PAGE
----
The 20-hour record pour posed complex challenges and required an aggressive plan. 

“It’s 7.2 million pounds of rebar. That could take two years. But we planned and organized and accomplished what we needed in two months,” said Gary Koscielak, who was the superintendent for Gerdau Reinforcing Steel West throughout the time of the pour. “Union labor offers a level of commitment and knowledge, so we can perform at a much higher level.”

The Wilshire Grand is being built under an all-union project labor agreement with the Los Angeles/Orange Counties Building and Construction Trades Council. It’s generating thousands of jobs for members of building trades affiliated local unions. The project began with demolition of an existing building in fall 2012 and is expected to finish in 2016.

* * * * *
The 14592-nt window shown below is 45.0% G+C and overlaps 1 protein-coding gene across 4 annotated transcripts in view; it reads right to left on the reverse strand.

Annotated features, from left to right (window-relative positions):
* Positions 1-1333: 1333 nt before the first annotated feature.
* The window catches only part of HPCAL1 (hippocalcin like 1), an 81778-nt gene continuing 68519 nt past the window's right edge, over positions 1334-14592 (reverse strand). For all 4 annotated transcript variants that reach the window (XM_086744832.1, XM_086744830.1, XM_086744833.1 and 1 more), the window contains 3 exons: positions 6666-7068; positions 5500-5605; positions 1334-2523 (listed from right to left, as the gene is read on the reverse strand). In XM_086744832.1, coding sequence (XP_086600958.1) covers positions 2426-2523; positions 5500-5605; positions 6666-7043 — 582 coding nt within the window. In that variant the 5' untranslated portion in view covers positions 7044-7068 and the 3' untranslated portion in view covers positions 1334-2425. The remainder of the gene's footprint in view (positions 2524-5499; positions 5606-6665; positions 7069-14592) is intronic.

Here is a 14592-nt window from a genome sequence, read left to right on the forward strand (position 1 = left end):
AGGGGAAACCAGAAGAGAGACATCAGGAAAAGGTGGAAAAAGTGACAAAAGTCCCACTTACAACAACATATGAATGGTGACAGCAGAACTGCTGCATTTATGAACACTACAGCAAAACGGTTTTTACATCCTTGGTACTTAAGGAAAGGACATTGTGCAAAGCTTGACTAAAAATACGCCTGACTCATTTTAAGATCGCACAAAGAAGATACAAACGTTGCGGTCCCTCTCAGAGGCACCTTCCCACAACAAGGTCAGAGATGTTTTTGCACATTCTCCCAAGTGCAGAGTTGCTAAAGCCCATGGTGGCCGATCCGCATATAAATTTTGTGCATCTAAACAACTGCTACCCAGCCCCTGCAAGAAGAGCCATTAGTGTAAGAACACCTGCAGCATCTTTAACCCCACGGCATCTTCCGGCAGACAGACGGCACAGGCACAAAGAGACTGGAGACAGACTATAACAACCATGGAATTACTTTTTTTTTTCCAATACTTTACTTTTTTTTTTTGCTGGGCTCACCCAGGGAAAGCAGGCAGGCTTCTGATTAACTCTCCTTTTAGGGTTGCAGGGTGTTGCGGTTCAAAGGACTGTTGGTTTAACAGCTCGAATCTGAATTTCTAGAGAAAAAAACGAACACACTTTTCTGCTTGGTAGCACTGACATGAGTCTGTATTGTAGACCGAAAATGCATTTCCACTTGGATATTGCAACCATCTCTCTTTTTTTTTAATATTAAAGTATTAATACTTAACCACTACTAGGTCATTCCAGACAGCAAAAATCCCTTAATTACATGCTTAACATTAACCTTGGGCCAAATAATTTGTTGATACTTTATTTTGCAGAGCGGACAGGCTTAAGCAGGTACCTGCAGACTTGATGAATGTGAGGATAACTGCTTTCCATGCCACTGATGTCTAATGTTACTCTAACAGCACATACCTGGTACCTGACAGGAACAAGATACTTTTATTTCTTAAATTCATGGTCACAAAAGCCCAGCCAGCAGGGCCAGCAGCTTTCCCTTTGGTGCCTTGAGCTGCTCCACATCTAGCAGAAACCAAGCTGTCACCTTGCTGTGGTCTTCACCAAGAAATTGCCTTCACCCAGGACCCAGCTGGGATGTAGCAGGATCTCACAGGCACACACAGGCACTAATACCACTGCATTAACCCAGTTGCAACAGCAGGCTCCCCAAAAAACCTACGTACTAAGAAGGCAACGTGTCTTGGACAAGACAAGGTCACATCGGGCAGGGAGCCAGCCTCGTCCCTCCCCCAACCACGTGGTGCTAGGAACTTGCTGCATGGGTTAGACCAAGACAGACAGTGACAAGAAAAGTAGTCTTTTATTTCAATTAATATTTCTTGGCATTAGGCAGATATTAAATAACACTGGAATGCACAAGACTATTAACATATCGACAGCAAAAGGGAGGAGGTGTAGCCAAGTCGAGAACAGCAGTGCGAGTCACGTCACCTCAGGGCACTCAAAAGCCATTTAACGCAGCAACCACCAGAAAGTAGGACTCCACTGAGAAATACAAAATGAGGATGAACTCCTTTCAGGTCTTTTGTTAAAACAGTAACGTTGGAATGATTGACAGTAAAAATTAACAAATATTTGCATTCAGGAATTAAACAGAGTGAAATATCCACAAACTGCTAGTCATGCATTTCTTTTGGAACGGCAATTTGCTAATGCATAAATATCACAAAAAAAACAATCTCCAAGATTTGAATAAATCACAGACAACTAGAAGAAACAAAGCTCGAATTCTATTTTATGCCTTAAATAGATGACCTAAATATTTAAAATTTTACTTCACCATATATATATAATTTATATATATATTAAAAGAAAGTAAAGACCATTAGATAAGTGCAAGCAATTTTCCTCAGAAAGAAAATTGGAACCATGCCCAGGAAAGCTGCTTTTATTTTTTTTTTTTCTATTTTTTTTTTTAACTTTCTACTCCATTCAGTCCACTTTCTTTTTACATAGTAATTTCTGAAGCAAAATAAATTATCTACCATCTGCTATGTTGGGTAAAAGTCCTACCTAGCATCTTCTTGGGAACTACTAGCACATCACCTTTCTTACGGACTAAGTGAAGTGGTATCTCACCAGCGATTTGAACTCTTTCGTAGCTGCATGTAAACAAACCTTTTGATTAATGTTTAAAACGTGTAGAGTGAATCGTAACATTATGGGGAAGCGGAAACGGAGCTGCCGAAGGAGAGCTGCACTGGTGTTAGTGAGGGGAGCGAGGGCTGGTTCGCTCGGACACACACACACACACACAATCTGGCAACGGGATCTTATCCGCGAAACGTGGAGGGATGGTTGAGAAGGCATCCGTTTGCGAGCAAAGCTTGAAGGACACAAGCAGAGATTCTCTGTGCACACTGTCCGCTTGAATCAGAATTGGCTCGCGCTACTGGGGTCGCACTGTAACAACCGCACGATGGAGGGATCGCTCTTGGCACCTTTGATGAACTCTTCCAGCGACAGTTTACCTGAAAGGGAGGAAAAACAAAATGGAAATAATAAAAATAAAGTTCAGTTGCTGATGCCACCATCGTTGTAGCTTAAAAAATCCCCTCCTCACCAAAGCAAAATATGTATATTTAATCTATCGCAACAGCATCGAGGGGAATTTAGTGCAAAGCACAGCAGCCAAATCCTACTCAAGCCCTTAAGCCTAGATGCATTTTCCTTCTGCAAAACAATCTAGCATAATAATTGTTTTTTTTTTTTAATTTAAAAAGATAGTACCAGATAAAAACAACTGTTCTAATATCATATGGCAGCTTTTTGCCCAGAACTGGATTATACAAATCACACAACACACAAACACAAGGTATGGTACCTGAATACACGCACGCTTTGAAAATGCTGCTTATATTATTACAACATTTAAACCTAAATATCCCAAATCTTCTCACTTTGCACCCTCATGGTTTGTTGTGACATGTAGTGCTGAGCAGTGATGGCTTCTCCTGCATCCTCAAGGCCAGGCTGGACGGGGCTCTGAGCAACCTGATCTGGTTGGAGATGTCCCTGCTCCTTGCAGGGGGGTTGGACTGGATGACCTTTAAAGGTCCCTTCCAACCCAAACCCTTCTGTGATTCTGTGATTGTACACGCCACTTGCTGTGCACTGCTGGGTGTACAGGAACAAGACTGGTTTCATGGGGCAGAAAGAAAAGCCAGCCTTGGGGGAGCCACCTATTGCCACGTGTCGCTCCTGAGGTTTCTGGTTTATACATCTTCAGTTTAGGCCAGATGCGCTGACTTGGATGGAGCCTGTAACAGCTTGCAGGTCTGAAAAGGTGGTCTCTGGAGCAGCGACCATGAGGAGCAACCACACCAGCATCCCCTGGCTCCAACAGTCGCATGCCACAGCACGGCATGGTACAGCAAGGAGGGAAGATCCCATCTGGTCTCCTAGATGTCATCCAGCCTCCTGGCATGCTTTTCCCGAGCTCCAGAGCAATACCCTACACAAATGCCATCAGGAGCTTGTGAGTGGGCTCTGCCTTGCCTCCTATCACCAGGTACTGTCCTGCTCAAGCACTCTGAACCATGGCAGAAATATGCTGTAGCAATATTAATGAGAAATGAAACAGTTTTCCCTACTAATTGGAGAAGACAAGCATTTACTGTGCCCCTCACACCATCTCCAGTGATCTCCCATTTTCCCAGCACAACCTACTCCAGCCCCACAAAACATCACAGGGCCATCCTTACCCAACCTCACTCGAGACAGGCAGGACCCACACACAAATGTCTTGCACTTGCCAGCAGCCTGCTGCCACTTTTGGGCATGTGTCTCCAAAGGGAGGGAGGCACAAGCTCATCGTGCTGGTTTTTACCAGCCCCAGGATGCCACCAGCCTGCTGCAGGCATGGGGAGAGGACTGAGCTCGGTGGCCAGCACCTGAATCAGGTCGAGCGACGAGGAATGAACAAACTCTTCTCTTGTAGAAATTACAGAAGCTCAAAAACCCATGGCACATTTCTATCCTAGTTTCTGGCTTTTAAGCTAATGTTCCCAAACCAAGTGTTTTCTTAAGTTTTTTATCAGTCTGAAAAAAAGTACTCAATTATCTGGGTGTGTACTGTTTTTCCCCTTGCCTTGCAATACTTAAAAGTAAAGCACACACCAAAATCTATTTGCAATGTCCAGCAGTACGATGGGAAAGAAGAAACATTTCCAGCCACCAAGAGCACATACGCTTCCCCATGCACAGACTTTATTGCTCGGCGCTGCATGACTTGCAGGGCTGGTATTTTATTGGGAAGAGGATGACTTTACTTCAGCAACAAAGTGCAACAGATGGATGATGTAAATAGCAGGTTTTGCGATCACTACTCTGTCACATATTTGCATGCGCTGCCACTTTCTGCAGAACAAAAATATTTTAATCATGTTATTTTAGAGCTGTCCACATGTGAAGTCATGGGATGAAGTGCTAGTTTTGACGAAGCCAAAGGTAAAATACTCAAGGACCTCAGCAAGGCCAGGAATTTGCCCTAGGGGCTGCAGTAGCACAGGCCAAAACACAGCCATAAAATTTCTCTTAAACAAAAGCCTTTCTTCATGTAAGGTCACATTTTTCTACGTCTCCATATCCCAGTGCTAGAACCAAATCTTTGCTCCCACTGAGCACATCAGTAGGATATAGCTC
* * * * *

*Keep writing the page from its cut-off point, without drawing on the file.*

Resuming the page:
A host of dignitaries, including Mayor Eric Garcetti and Los Angeles/Orange Counties Building and Construction Trades Council Executive Secretary Ron Miller, made speeches from a podium at the construction site. Eventually the large crowd, which included a Guinness World Records adjudicator, TV vans and international journalists, looked on as Chris Martin, CEO of architect and project manager AC Martin, exclaimed “Let it pour!” to the strains of the famous USC Trojan marching band. 

Miller pointed to the all-union PLA as a crucial part of the Wilshire Grand’s success. “We are partnering with all of you, in the political arena and here on the jobsite, to build these projects safely, efficiently and to bring pride to all of us,” he said. 

“Our building trades members bring the highest level of skill to the job. With four to five years of apprenticeship, constant classes to upgrade skills, and a work ethic second to none—if you’re going to shut down the streets for 48 hours, these are the people who will keep you on schedule.”

The job didn’t stop with the record-setting pour. Gerdau, a multi-national steel company, will supply another 20,000 tons of reinforcing steel to the project site over the next two years, providing many more man-hours for the Local 416 crew.